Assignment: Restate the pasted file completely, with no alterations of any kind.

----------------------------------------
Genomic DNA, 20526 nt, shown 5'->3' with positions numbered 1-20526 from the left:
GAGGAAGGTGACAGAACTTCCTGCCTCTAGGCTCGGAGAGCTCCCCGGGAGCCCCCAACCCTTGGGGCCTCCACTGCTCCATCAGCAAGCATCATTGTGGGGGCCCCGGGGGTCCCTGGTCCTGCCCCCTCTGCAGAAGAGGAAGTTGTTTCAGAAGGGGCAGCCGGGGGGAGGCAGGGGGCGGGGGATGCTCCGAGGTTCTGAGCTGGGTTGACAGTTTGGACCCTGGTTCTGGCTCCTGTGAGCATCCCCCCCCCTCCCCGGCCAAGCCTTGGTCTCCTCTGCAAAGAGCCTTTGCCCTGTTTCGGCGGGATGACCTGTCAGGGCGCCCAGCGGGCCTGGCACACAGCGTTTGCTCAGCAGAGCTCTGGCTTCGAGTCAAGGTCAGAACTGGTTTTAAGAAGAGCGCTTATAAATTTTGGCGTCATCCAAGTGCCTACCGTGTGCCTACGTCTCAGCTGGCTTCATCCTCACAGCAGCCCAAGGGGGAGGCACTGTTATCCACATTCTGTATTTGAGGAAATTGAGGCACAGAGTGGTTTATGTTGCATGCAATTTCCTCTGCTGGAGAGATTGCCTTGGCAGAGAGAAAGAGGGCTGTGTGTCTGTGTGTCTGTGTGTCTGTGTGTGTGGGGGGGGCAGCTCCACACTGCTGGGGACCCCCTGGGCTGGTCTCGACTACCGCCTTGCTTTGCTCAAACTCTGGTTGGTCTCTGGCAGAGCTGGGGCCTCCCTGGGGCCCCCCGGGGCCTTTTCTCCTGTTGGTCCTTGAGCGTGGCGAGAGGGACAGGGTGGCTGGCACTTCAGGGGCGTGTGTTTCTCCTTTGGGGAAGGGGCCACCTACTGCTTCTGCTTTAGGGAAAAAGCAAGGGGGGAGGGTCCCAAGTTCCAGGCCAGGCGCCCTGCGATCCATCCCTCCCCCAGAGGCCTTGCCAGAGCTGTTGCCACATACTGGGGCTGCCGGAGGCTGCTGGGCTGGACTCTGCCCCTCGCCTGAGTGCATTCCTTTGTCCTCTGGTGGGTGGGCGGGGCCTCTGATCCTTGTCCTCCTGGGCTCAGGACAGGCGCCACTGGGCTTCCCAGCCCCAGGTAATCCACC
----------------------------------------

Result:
Genomic DNA, 20526 nt, shown 5'->3' with positions numbered 1-20526 from the left:
GAGGAAGGTGACAGAACTTCCTGCCTCTAGGCTCGGAGAGCTCCCCGGGAGCCCCCAACCCTTGGGGCCTCCACTGCTCCATCAGCAAGCATCATTGTGGGGGCCCCGGGGGTCCCTGGTCCTGCCCCCTCTGCAGAAGAGGAAGTTGTTTCAGAAGGGGCAGCCGGGGGGAGGCAGGGGGCGGGGGATGCTCCGAGGTTCTGAGCTGGGTTGACAGTTTGGACCCTGGTTCTGGCTCCTGTGAGCATCCCCCCCCCTCCCCGGCCAAGCCTTGGTCTCCTCTGCAAAGAGCCTTTGCCCTGTTTCGGCGGGATGACCTGTCAGGGCGCCCAGCGGGCCTGGCACACAGCGTTTGCTCAGCAGAGCTCTGGCTTCGAGTCAAGGTCAGAACTGGTTTTAAGAAGAGCGCTTATAAATTTTGGCGTCATCCAAGTGCCTACCGTGTGCCTACGTCTCAGCTGGCTTCATCCTCACAGCAGCCCAAGGGGGAGGCACTGTTATCCACATTCTGTATTTGAGGAAATTGAGGCACAGAGTGGTTTATGTTGCATGCAATTTCCTCTGCTGGAGAGATTGCCTTGGCAGAGAGAAAGAGGGCTGTGTGTCTGTGTGTCTGTGTGTCTGTGTGTGTGGGGGGGGCAGCTCCACACTGCTGGGGACCCCCTGGGCTGGTCTCGACTACCGCCTTGCTTTGCTCAAACTCTGGTTGGTCTCTGGCAGAGCTGGGGCCTCCCTGGGGCCCCCCGGGGCCTTTTCTCCTGTTGGTCCTTGAGCGTGGCGAGAGGGACAGGGTGGCTGGCACTTCAGGGGCGTGTGTTTCTCCTTTGGGGAAGGGGCCACCTACTGCTTCTGCTTTAGGGAAAAAGCAAGGGGGGAGGGTCCCAAGTTCCAGGCCAGGCGCCCTGCGATCCATCCCTCCCCCAGAGGCCTTGCCAGAGCTGTTGCCACATACTGGGGCTGCCGGAGGCTGCTGGGCTGGACTCTGCCCCTCGCCTGAGTGCATTCCTTTGTCCTCTGGTGGGTGGGCGGGGCCTCTGATCCTTGTCCTCCTGGGCTCAGGACAGGCGCCACTGGGCTTCCCAGCCCCAGGTAATCCACC